Executive Summaries » What The Pao Case Says About Diversity

What The Pao Case Says About Diversity

June 24, 2015

A jury rejected gender discrimination claims lodged by Ellen Pao, a former employee at Silicon Valley venture capital firm Kleiner Perkins Caufield & Byers, but the case nonetheless generated negative publicity for the firm. Regardless of a company’s demographics or policies, biases may exist. The best defense is prevention, starting with a company-wide focus on diversity.

While strides have been made toward removing structural barriers to advancement for women and minorities, more progress is needed, including in the legal field. According to the ABA, the percentage of female general counsel at Fortune 500 companies stands at 21 percent.

Sustained, meaningful investment in diversity and inclusion goes a long way toward rooting out unintentional bias and preventing the sense of disenfranchisement that often leads to claims of outright discrimination. When a company’s upper management lacks diversity, there is a greater risk for allegations of double standards. One area where this can play out is in performance evaluations, which may be influenced by the opinions and biases of the reviewer. Many studies on unconscious biases have shown that it’s in our nature to give preference to people who look and sound like us. That’s problematic when the task is to give impartial feedback.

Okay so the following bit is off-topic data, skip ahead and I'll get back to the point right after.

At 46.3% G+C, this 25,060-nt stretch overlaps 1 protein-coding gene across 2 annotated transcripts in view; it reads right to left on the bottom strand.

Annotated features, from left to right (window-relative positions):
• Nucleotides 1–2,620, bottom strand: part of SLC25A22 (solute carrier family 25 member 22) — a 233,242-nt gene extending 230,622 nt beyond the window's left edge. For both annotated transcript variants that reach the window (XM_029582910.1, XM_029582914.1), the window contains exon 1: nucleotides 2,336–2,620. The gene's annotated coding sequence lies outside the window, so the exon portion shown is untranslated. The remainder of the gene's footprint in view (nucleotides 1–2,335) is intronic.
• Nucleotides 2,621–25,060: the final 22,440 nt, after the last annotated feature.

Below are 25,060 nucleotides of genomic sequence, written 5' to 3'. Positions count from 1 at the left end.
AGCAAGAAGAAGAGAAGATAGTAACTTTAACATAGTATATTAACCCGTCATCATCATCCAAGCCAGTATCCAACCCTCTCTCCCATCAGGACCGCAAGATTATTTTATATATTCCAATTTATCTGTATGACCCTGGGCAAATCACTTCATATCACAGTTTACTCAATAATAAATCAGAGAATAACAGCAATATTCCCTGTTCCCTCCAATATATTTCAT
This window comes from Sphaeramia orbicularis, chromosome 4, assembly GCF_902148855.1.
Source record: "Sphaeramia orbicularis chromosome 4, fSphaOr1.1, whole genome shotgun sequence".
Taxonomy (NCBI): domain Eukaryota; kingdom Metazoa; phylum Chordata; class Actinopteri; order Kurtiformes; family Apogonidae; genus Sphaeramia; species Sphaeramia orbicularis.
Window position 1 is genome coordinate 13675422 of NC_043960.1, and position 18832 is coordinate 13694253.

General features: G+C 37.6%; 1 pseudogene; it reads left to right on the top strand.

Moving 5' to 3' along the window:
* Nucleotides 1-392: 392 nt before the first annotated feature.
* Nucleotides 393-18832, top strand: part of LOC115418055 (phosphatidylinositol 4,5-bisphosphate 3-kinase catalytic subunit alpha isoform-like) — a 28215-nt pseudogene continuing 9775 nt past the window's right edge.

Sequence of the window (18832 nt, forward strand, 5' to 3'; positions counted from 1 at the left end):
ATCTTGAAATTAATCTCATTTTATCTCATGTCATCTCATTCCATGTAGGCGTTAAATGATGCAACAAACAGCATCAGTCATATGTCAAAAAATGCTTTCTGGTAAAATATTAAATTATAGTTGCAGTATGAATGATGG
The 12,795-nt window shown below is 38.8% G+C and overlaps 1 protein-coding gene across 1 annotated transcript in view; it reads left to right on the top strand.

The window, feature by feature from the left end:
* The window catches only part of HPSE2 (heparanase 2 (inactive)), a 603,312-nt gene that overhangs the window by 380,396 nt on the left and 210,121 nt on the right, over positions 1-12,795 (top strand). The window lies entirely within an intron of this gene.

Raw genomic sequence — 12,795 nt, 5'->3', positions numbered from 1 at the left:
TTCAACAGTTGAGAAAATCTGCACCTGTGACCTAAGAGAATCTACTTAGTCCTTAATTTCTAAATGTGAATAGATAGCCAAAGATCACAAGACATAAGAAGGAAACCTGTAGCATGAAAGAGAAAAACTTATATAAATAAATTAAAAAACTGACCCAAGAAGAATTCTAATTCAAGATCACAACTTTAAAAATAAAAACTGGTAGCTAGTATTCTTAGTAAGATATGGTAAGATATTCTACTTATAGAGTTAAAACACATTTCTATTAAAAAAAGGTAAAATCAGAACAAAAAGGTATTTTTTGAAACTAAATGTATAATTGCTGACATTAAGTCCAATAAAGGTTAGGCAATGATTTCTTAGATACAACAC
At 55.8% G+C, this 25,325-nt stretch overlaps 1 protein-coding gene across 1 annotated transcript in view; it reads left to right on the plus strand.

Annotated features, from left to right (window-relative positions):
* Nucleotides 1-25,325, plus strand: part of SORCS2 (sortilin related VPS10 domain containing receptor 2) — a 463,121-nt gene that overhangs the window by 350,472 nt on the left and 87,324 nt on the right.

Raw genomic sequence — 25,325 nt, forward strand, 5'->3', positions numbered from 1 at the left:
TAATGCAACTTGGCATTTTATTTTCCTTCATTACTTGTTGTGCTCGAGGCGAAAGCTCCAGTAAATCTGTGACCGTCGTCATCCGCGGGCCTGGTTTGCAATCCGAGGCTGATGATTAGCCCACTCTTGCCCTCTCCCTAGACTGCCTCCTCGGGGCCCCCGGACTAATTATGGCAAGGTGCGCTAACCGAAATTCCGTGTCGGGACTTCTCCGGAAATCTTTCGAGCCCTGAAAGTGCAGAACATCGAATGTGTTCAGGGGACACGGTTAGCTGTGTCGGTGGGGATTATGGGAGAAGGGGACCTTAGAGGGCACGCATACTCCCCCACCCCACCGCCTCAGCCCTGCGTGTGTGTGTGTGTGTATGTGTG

Mentoring and sponsorship are other essential tools for ensuring that employees feel supported in their professional development. The importance of mentors is magnified in organizations in which there is a lack of diversity in upper management.

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